This interview was conducted by Jude Griffin.

At the time of writing “Spider the Artist” you were dealing with some arachnid visitors in your home. Did writing the story change how you viewed your eight-legged guests?

No.  I was terrified of spiders before and I am still terrified of them now.

You’ve said that writing “Spider the Artist” changed the direction of your work as it was your first time trying to write pure science fiction and that you liked it a lot. What were some other causes of direction changes in your writing?

I’m always learning, trying new things out, and generally trying to push my work and myself farther. I know the types of stories I want to write in the future and I’m not capable of writing many of them yet. It’s only by trying out new methods of storytelling and testing and tasting new ideas  that I will gain the capabilities to write these stories.

Some people have called it a love story—was this a surprise to you? What do you think about viewing the story through that lens?

Yes! This was a shock to me. It never crossed my mind. I had one reader who was sure that. . .oh I can’t talk about that because it would give away the ending. But, yes, this was a shock. However, when I step back and look at the story outside myself, I clearly see why people read it that way. And dare I say I agree. And wow, what a sweet thing and what a unique relationship. This story is continued somewhat in my forthcoming novel The Book of Phoenix (2015) and, I admit, this love story reading is the version I had in mind.

Why pick music as the bridge between human and robot?

Really, this was more about the spider aspect of the Anansi Droid than the robot. Spiders are extremely sensitive to vibration. I remember reading a study done on spiders that showed they could be controlled by vibration. What better way to get through the programming of a robot fashioned after a spider? Plus vibration can affect and destroy technology. On top of all this, I believe music has a spiritual power than can enter the souls of both the living and artificial because it can be felt in so many ways.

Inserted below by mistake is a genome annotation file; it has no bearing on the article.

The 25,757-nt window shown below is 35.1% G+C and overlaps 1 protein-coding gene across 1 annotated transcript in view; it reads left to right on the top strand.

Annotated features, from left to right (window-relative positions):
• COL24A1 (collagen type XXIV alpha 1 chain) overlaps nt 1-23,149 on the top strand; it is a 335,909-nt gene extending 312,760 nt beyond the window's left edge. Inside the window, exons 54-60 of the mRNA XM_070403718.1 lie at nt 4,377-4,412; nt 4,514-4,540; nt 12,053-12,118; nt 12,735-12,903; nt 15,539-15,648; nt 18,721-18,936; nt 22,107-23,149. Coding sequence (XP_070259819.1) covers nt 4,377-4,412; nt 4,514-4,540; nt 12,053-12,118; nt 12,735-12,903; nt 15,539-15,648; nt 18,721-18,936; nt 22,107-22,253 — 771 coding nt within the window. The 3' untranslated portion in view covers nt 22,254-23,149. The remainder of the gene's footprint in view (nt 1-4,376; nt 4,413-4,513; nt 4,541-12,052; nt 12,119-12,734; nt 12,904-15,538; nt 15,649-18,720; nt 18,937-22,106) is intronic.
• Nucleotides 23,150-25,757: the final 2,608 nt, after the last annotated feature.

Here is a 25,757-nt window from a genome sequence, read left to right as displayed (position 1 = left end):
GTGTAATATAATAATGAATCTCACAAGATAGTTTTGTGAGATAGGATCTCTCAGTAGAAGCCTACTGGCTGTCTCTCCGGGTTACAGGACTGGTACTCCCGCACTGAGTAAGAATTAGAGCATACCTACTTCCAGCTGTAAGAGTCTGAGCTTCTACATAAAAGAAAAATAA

Udide seems to manifest emotion: being pleased, touching Eme gently. Is emotion a prerequisite for creating and appreciating beauty/art?

Certainly. Emotion is the catalyst for creation. If one doesn’t feel, why would one create? How can one create when he or she doesn’t feel or react? And in order to appreciate art, one must have an emotional reaction to it.

What is the appeal of “robot uprisings” fiction? Why do writers—or you yourself—write about it? What do you think readers like about it?

For me, I love the idea of robot uprisings. Human beings may play God, but they can never BE God. Life cannot be contained, not even artificial life. This fact doesn’t bode well for human beings. However, I find this idea heartening, as an earthling. It means that no matter what terrible things human beings do, the earth her (earth’s) desires will always come first and always persevere. Human beings may create life, artificial life, but because it is life, it will always eventually break free and choose its own path. I find this exciting.

What are some of your favorite examples of robot uprisings (in any media), and what makes them your favorites?

Definitely The Matrix, or really, I have to reference Animatrix here. In Animatrix, the story of the robot apocalypse was told and it’s a story where you see here human beings went wrong with their arrogance and lack of empathy, compassion and respect for those who were not like them. Just because you create something does not mean you are its Lord. We should have learned that lesson in dealing with our own children. And then when the robots come to power, they make the same mistake! So telling.